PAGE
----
Great strides have been made in the advancement of NLP systems, but chatbot trainers still face one fundamental challenge: how to get an NLP model to perform at its best. In this blog our own expert chatbot trainer Alison Houston shows you how.
Understanding NLP working principles
First things first: NLP doesn’t “read” and “understand” language and conversations in the same way humans have learnt to read and understand them.
It’s easy for chatbot trainers to fall into the trap of believing that because an utterance makes sense to them, their model will understand it with clarity and identify the correct intent with confidence.
You can imagine the way they work as transfer learning (this is a machine-learning method that takes a previously trained piece of information and reuses it as the basis for learning a similar piece of information).
Simply adding more and more training data to the model is not the best way to solve any weaknesses in chatbot performance.
In fact, this is more likely to result in poorer performance. It will add too much diversity, it’ll overfit or even unbalance your model, and it’ll probably become ineffective as a result of being trained on too many examples.
Carefully curated training data is one of the key attributes of good performance. But more importantly, chatbot trainers need to understand what the learning value is of each utterance they add to their model.
The optimum number of utterances is very difficult to pinpoint, because it’ll depend on a number of factors such as other intents, their “subject closeness”, their number of utterances, and so on.
But as general guidance, a good starting point is 15 to 20 utterances – but start to be cautious when you reach the 50- or 60-utterance mark. We have an existing blog on utterance generation you may find useful here.
How can you influence NLP performance?
Broadly speaking, there are two categories of NLP engine:
1. The ones with maximum control, where you can tune almost all parameters, control where the data is, etc. These are great, but only hard-core data scientists and development teams will make the most of them.
Such engines also require you to manage the tech stack, and do the upgrading, scaling and hosting yourself. Rasa is one example of this category of engine.
2. The ones for minimum investment, provided by the most renowned NLP providers, where you benefit from the latest and most innovative advancements and improvements in NLP.
Your only influence on performance is your training data. This category of NLP engine includes LUIS, Lex, Watson and others.
Whichever NLP engine you choose to use, your training data is key to unlocking performance.
So, you are inevitably going to wonder how to maximise the impact of your training data.
Should you repeat this concept twice?
Is five times too many?
Would three times be the optimum amount to gain maximum learning power for your model?
How many concepts can you cover in one intent before the intent is deemed too wide?
How should your utterances be structured?
Should they be as short as possible – or longer, to cover more meaning? How much variance should you give to each utterance?
An experienced chatbot trainer will know the answers to all these questions if they have a true understanding of the influence and learning value their training data has on their model.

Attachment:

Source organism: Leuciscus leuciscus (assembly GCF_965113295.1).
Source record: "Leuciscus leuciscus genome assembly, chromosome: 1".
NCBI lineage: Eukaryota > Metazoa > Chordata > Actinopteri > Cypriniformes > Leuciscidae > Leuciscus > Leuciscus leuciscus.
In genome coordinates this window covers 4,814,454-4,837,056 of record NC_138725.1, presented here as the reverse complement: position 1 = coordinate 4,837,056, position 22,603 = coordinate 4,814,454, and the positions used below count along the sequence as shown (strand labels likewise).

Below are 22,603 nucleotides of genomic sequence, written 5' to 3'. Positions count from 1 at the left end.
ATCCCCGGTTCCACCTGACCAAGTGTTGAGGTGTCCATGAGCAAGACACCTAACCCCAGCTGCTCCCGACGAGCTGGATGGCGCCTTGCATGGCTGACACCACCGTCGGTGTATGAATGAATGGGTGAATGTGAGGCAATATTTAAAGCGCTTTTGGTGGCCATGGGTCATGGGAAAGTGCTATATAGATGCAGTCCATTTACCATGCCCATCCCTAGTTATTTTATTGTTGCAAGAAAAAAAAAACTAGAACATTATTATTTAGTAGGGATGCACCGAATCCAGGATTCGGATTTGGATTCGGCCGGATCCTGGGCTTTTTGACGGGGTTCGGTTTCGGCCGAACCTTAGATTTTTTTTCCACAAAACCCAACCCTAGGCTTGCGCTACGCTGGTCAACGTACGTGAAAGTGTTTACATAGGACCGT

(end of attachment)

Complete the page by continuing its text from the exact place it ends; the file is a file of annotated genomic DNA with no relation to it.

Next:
And to do this, they use techniques to measure those performances.
How do you measure the quality of your training data?
Your training data needs to be assessed and analysed to measure its quality. So, techniques like preparing test data (also called cross-validation or blind data) are very efficient, but also time-consuming.
K-fold is not great when you build your model because the changes in the training data will create performance changes only due to the randomisation element of the K-fold algorithm. Leave-one-out is another technique I invite you to investigate.
Ultimately, you need to find a systematic way to measure your model.
Understanding the “ripple effect” is very important. The ripple effect is what happens when you modify some training data in an intent X, and you improve that intent, but the performance of other intents (A, D, F) also changes, sometimes for the better – but sometimes not.
The ripple effect is due to the fact that intent-classification models tend to rely on a set amount of training data per intent and this means that each piece of training data has more influence.
The diagrams below illustrate the ripple effect, and in particular, the positive and negative effect some changes can make.
In figure 1, intent 18 is struggling to perform well. It is confused with the training data of intents 10, 15 and 21. We can see that the training data (represented by dots) is spread out, indicating that the definition is not well understood.
In figure 2, we reworked the training data and improved intent 18. We can see that the definition of that intent is narrower.
By improving intent 18, we’ve removed some confusions in intents 10, 15 and 21, even though we didn’t change their training data, so their performance has improved (a positive ripple effect).
However, if you look at intent 12, which did perform well in figure 1, it is now confused with intent 18 – this is an example of a negative ripple effect.
These types of analysis are only possible with systematic testing. Finding a technique that works for you – leave-one-out, or test data, or a tool to help you like QBox – will dramatically improve your understanding of the performance of your model, and help you find weaknesses, analyse the reason for those weaknesses and validate your fixes.